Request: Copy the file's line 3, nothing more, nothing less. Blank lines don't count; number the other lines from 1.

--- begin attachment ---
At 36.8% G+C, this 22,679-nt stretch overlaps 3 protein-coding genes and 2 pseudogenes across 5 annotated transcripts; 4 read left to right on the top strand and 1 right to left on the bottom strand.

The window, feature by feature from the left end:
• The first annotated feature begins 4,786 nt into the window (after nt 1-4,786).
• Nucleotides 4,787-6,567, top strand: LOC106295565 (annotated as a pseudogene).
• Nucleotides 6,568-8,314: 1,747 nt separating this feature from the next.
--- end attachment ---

• The first annotated feature begins 4,786 nt into the window (after nt 1-4,786).